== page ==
So I join the book launch team for Jami Amerine’s new book, Well, Girl, An Inside-Out Journey to Wellness. I have to admit that I really didn’t look at the book title before I joined the team. I’ve enjoyed Jami’s wit and insight on her blog, LOVE the vandals, her affectionate term for her youngest kids and just finished her first book Stolen Jesus which I also loved. How could this go wrong? Then I get my info email about the team, then I read the full title of the book and think, “UGH, I don’t want to read about wellness or a journey, I done ready know I gotta fix the inside to impact the outside, but I signed up, I really got nothing better to do”, so I press forward.

What exactly is a launch team? It’s a group of people that agree to read your book before it is available to the public, help promote the author and their book on social media and be the first to post online reviews of the book. It’s been interesting to see how the whole process works and I’ve learned the most about how Facebook algorithms work and how people use them to promote their business. That’s one of the reasons I’m better about liking, commenting and sharing business posts from people I know — they need us! Plus I got to have a zoom meeting with the author and that was super cool!!!

The big thing though, is the book. I mentioned I signed up for this team without really knowing the title. I read the Well, Girl part but not the An Inside-Out Journey to Wellness Part. I was less than enthusiastic about that! But I committed to read it so I did. I was not disappointed.

Although I did not want to read another ‘this is how to make your life better by exercising and eating right’ self-help book, it turned out to be so much more. Jami encourages you to live your life for Christ, period. It’s not about the diet, the regiment, success or failure, it’s about living every aspect of your life for Christ and allowing Him to make you whole. Whatever you need to work on physically – you can do it – thanks to Beloved Living. As a dieter, you finally come to the conclusion that any diet will work once you set your mind to it and actually do it. In Well, Girl she examines our self-talk, self-doubt and inability to live as one treasured by our Creator that just left me so encouraged and built up.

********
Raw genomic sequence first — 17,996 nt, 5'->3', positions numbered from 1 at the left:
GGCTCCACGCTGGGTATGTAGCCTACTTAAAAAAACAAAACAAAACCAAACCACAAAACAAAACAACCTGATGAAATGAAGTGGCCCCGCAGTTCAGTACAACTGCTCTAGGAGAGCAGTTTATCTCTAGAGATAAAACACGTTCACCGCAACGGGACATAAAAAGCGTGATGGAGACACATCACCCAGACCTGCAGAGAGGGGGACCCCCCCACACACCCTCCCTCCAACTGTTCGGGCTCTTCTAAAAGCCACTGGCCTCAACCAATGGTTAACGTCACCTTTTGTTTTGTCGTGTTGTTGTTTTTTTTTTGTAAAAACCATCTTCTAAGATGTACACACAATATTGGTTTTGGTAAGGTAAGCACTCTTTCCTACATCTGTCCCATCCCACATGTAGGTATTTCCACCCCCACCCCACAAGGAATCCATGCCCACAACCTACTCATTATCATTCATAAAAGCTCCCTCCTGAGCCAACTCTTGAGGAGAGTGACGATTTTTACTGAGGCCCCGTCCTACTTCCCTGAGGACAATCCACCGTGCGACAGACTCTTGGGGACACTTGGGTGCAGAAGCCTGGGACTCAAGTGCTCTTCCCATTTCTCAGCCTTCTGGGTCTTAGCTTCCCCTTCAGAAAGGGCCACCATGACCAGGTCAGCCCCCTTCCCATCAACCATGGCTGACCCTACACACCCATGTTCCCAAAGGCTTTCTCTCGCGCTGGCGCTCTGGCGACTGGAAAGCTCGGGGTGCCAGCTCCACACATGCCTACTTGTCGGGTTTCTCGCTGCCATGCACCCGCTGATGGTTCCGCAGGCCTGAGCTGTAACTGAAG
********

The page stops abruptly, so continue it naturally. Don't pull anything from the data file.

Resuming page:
All is not lost. There is no harm, no foul. He sees us, and He is pleased with us. You and I are His babies, His darling daughters, and nothing can separate us from His love. Nope, nothing, not even that. It is easy to mistake Him, for under the heavy hand of the law and the earthly understanding of “do good get good, do bad get bad,” we are often left with a broken heart. For if we are good, why is there bad? This is performance-based love that we often project onto God because it’s everywhere else in the world…and this keeps us trapped in old cycles because we’re sure we’re not doing enough right.”

Amerine p. 59

I loved the part in the book where she says, “I believe that the enemy uses shame to keep us stuck.” She bases this on the definition by Cary Scott that, “Guilt is being sorry for something you have done. Shame is being sorry for who you are” (Amerine p. 48). There is no shame in where you are, just be willing to improve and leave the guilt of bad decisions behind.

I still think I like Stolen Jesus a little better, but Well, Girl is well worth the read!

Get your copy here: https://amzn.to/3gaj5v6

Follow Jami at http://sacredgroundstickyfloors.com

or on Facebook: https://www.facebook.com/sacredgrounds.stickyfloors/